I'm wondering what the consensus is on weight adjustment as one gets over 50 wpm. I notice that some ops apparently drop the dot/dash ratio to 1 to 2.5 or lighter from the standard 1 to 3 when using high speed. Perhaps its all subjective but for extremely high speeds (60-100 wpm) weight can make a BIG difference on copyability and clean keying. Any opinions on this? A corollary to this would be the big difference the keying envelope can make on ease of copy with some radios. There are some rigs, that shall remain nameless, that just dont key very well at extremely high speeds. Great if you like a challenge though!!!!
Excellent question and I just put up on the front page of our website a new TESTING POLL and 4 CW mp3 files sending just a short phrase from w4bqf's article, "QRQ or Copying CW over 70 wpm" I varied the weight and dot/dash ratio on each file slightly while sending CW at 75wpm. Let's take a survey and see which mp3 CW file everyone thinks is their choice for best sounding cw at that speed. I will give the details(which one has what weight and dot/dash ratio etc) of the files once there are enough poll results to be statistically significant. The files were made with FLdigi and AUDACITY.
Rick, I thought of an experiment that we might try and develop a consensus as you say.
Here is what I suggest to test for best settings on all the cw timing preferences at ones maximum qrq copy speed.
1. Download FLdigi NOTE: FLdigi is the only qrq cw sending program that will allow you to adjust every
parameter of CW timing from which type of RAISED COSINE waveform you prefer to incremental changes
in RISE and FALL TIME as well as weight and dash/dot ratio. At extreme qrq levels, a small change in
a CW timing option may offer a big improvement in qrq cw copy and the audible beauty of the cw note !
2. load a text file to send at ~1 to 2 wpm above your absolute max qrq cw copy speed: (RT CLICK on the blue screen and follow prompt) [NOTE: it is much easier to discern an increase in copy ability if you send just above your max while adjusting the timing parameters to see if any combination of timing options helps you copy better etc....]
3. Click on the Tx button or the T/R button and start sending the file. Then click on the TOP MENU TABS, CLICK ON CONFIGURE.. then CLICK ON MODEMS to bring up the options for FLdigi select the tabs as you see here:
then adjust the FLdigi timing settings to see which combination of weight,
EDGE SHAPE(HANNING or BLACKMAN) DASH/DOT ratio and EDGE TIMING(rise and fall time in milliseconds) sounds best to you... and let everyone that would like to participate in this experiment report their final results here in the comments section...
One of the more interesting things I have noticed is that once the CW wpm starts getting over 100 wpm, there is a percussion effect that starts to increase on top of the actual cw note. Also a low bass guitar like thumping also starts to take effect. The lower in rise/fall time you go the more predominant these 2 "extra sounds" become and will actually start to power over the actual cw tone, and you will hear more percussion and bass thumping than actual cw elemental notes.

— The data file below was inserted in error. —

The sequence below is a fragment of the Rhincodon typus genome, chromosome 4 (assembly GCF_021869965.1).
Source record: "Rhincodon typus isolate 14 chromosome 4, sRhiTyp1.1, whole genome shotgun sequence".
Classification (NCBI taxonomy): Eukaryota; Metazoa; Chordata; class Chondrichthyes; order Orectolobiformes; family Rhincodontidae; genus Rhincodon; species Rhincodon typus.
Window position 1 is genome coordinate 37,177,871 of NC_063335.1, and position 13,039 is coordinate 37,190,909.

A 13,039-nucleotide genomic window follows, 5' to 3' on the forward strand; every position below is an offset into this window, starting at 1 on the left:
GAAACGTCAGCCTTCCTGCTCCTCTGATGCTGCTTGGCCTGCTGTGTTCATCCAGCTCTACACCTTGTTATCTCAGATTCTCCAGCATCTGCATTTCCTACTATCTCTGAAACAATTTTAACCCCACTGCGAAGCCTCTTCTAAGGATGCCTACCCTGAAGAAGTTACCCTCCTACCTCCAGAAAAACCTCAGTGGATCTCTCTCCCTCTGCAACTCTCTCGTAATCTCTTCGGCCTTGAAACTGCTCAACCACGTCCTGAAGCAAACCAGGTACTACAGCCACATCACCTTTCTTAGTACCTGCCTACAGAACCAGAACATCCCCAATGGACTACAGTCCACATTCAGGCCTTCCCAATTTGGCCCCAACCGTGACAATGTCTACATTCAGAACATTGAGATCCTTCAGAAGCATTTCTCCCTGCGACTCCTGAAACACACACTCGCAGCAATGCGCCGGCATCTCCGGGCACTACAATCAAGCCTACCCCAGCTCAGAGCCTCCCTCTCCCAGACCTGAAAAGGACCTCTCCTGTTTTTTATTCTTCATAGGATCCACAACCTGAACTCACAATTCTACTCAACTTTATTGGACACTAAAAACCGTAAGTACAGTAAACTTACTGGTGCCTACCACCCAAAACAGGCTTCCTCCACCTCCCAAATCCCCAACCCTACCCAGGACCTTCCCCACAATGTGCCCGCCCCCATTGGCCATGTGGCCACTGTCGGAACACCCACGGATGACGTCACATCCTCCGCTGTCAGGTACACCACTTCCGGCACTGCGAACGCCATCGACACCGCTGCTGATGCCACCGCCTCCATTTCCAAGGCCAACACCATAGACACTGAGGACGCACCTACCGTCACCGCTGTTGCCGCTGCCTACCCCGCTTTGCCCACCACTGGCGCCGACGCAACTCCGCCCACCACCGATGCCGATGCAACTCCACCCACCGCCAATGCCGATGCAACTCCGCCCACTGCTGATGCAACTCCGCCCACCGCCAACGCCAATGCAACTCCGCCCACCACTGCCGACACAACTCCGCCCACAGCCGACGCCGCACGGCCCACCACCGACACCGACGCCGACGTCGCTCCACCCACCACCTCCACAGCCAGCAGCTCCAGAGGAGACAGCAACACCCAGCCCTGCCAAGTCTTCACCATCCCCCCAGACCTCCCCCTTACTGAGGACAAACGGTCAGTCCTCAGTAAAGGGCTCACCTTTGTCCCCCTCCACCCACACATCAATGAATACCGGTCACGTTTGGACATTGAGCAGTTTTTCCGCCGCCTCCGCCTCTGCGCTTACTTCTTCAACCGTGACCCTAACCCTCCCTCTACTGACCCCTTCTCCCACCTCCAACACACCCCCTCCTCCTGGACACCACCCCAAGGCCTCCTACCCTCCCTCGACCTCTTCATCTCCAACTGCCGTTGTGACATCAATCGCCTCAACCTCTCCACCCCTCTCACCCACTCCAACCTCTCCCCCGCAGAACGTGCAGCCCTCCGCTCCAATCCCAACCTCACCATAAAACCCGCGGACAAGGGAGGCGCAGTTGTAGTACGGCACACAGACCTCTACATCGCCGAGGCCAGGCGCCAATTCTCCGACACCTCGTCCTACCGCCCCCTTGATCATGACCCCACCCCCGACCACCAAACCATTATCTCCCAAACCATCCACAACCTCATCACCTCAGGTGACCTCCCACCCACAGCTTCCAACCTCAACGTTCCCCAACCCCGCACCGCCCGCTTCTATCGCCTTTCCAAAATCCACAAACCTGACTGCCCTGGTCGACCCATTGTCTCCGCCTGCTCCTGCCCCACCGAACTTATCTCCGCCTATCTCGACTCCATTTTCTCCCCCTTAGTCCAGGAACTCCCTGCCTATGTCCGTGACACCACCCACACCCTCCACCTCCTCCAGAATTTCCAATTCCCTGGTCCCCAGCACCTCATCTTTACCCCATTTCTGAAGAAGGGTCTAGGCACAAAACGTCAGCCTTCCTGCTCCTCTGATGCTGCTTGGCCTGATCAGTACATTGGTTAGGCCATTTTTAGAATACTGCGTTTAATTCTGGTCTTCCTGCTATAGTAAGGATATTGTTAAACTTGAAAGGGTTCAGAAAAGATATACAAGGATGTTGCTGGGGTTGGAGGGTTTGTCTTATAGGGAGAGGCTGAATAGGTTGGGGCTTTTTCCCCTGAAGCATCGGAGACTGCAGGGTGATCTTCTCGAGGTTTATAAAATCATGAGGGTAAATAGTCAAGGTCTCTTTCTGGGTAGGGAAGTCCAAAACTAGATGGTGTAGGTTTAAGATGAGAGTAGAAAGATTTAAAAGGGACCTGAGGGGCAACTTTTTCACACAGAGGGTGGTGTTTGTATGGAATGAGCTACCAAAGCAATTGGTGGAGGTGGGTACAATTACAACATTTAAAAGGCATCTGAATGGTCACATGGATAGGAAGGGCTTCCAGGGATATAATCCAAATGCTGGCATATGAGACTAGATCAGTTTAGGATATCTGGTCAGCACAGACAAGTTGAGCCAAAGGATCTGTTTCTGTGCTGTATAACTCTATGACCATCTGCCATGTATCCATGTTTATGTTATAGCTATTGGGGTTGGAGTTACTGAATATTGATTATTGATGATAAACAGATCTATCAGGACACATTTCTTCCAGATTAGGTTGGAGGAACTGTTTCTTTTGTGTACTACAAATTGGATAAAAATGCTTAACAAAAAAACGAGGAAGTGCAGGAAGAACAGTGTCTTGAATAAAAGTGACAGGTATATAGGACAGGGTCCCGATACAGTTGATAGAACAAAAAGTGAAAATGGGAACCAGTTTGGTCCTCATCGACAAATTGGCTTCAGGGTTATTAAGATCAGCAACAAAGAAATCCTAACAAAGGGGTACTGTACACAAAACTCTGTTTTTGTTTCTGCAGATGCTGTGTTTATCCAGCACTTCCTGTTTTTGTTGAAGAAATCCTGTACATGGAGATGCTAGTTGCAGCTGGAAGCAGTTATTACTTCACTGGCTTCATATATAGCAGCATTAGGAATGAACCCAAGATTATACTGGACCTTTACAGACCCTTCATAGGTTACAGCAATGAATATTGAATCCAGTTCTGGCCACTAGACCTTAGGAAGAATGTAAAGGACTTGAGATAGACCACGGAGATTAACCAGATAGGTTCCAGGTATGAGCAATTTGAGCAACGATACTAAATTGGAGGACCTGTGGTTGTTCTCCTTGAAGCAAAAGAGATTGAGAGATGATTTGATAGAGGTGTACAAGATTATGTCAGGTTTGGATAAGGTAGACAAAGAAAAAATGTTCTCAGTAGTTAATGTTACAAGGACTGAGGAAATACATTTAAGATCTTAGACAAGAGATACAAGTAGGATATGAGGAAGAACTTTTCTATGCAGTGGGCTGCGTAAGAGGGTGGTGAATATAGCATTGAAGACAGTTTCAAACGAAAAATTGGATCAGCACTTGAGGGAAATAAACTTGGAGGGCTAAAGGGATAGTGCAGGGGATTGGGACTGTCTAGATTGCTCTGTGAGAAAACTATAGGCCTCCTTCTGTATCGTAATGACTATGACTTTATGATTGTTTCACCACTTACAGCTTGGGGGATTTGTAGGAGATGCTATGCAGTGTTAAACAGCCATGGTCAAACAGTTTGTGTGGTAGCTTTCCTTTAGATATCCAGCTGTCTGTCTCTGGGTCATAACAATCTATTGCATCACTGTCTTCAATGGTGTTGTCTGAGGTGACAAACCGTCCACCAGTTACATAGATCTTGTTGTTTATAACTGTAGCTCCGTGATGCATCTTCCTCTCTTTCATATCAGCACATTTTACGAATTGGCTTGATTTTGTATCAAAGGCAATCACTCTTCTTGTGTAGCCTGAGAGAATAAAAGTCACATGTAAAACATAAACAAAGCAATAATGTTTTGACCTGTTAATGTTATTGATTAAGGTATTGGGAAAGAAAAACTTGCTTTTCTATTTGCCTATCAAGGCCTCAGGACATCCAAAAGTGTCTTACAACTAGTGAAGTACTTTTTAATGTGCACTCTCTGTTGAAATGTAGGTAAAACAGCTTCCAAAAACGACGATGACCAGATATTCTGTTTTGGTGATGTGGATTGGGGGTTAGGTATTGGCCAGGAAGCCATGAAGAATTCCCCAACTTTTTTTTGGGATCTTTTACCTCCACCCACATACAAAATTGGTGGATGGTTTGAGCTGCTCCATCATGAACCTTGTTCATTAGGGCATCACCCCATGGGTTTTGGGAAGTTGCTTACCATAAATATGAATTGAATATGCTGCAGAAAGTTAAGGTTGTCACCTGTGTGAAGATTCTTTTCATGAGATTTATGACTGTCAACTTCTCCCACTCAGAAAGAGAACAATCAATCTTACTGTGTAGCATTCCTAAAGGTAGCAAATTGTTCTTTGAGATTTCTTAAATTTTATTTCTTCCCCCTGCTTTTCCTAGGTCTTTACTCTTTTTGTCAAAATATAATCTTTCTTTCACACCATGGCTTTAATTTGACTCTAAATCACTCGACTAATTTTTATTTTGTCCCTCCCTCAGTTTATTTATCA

I have found that for cw sent over 100 wpm, I prefer a much higher rise and fall time(my raised cosine edge preference is BLACKMAN waveform- between 8 to 10 ms on FLdigi)
Here is an example of the spectral purity of a file sent at 120 wpm on FLdigi at 10ms ( ~ 830 hertz )
Here is a spectrograph of 120 wpm speed with the only difference being the rise/fall time is 5 milliseconds
As you can see, there are low bass notes starting to get through ~30 & 70 hertz which are very audible using modern headphones... Also getting through are various lower freq "percussive frequencies" that are also very audible...There is a balance between the percussive effects, bass thumping effects, rise/fall time and cw pitch that come together and make adjusting all these cw timing parameters well worth the effort for best cw purity, sound, clarity and best all around settings for optimum, maximum copy and comprehension.
Here is a link to a short slide show that demonstrates the SPECTRUM difference of varying the rise/fall time
from 4 ms to 10 ms while sending cw at 120 wpm. As you will observe, there is a continued improvement in the reduction of low frequency components and edge noise as you go from 4 ms up to 10 ms on Fldigi.
RESULTS ARE IN: 18 VOTES TOTAL
FILE 1 = 50 % WEIGHT 2.8 to 1 dash/dot ratio 5.5ms rise/fall time
FILE 2 = 50 % WEIGHT 3.2 to 1 dash/dot ratio 5.5ms rise/fall time
FILE 3 = 38 % WEIGHT 3.0 to 1 dash/dot ratio 5.5ms rise/fall time
FILE 4 = 50 % WEIGHT 3.0 to 1 dash/dot ratio 5.5ms rise/fall time
- Dash/dot ratio of 3.2 to 1 , ties with default dash/dot ratio of 3 to 1 -
- all files received a significant amount of votes -